Lane & Waterman attorneys Benjamin Patterson and Grace Mangieri successfully defended a Northern Illinois nursing home against a former resident who sought damages for alleged medical malpractice. The defense asked the Court to dismiss the complaint based on the plaintiff’s failure to provide an affidavit of merit in accordance with 735 ILCS 5/2-622, which requires a plaintiff seeking damages for injuries or death by reason of medical, hospital, or other healing art malpractice, to file an affidavit of merit demonstrating there is a reasonable and meritorious cause for filing of such action. Though the plaintiff claimed she planned to subpoena her medical records and provide such affidavit after filing the complaint, the defense argued that to allow the plaintiff to do so was exactly the type of situation 2-622 was designed to prevent and that a plaintiff should not be allowed to file a frivolous lawsuit hoping to discover a meritorious claim after the fact. Agreeing with the defense, the Circuit Court dismissed the complaint with prejudice, and the plaintiff appealed. Affirming the Circuit Court’s dismissal with prejudice, the Third District Appellate Court reasoned that even though the Circuit Court is not required to enter a dismissal with prejudice in such situations, it is certainly within its discretion to do so.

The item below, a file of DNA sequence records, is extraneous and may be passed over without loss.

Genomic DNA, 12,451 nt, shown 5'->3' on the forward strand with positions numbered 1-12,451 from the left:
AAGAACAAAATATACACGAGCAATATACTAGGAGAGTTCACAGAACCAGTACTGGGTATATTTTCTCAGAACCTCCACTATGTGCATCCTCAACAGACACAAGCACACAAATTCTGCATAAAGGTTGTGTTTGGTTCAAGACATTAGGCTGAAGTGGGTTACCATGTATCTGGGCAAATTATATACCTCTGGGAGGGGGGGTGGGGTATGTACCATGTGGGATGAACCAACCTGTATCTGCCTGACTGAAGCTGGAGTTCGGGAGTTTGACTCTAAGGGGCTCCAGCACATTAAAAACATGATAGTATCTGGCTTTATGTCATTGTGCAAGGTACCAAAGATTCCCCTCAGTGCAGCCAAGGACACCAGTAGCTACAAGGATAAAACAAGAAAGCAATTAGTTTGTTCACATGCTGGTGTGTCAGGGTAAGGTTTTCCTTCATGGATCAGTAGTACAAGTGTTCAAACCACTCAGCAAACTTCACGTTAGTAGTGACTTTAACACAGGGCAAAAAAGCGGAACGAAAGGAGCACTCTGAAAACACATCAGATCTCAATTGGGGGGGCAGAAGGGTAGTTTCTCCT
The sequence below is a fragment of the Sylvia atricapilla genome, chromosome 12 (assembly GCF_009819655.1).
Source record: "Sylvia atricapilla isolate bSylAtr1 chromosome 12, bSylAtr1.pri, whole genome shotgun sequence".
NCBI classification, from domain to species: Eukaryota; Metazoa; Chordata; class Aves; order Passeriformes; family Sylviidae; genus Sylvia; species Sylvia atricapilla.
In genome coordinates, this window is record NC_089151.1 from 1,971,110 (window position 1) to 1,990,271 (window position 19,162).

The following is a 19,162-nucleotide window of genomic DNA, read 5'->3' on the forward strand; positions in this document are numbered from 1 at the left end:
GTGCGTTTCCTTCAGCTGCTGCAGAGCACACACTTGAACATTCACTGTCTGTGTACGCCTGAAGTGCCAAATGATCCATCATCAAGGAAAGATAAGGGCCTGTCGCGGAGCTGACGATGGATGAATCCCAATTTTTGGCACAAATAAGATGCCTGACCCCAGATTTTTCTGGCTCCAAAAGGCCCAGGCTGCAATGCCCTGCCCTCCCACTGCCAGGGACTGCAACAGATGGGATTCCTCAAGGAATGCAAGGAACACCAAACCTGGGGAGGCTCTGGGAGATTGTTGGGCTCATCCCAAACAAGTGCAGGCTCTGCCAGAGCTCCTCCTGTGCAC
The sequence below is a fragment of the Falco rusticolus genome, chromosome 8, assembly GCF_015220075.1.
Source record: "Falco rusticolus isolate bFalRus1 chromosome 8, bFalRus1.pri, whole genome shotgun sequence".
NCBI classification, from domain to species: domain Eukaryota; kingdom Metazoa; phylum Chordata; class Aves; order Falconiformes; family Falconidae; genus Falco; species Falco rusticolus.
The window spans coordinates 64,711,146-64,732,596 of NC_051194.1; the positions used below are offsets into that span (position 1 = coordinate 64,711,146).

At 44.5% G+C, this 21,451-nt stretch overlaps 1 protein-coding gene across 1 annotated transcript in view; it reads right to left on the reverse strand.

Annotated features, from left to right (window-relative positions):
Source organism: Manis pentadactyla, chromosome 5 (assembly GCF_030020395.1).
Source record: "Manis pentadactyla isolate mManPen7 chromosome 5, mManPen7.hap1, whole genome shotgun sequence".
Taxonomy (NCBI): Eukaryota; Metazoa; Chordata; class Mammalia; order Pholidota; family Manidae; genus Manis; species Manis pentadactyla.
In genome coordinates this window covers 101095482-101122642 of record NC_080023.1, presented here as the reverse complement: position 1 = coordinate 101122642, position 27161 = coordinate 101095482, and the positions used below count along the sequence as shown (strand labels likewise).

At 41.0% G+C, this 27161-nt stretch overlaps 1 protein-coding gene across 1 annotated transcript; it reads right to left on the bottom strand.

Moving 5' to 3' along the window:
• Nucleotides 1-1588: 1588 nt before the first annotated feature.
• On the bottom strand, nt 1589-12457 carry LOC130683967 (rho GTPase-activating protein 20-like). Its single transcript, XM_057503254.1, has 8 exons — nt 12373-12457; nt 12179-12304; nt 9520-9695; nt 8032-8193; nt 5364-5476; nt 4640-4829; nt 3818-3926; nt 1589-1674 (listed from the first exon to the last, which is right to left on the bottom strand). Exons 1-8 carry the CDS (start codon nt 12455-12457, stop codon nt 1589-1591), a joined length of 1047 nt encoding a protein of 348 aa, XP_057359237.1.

Benjamin J. Patterson joined Lane & Waterman in 2006 and practices in the Litigation & Appeals group, focusing primarily on medical malpractice, professional malpractice, commercial litigation, construction law, product liability and mass torts. He represents clients in both Iowa and Illinois state and federal courts.
Grace E. Mangieri joined Lane and Waterman in January 2019. She focuses primarily on litigation, and is involved in all stages of civil litigation defense. Prior to joining Lane and Waterman, Grace practiced in Chicago serving as toxic tort National Coordinating Counsel for a leading product manufacturer, effectively managing and coordinating litigation defense strategy, including discovery, dispositive motion practice and trial workup for high indemnity jurisdictions.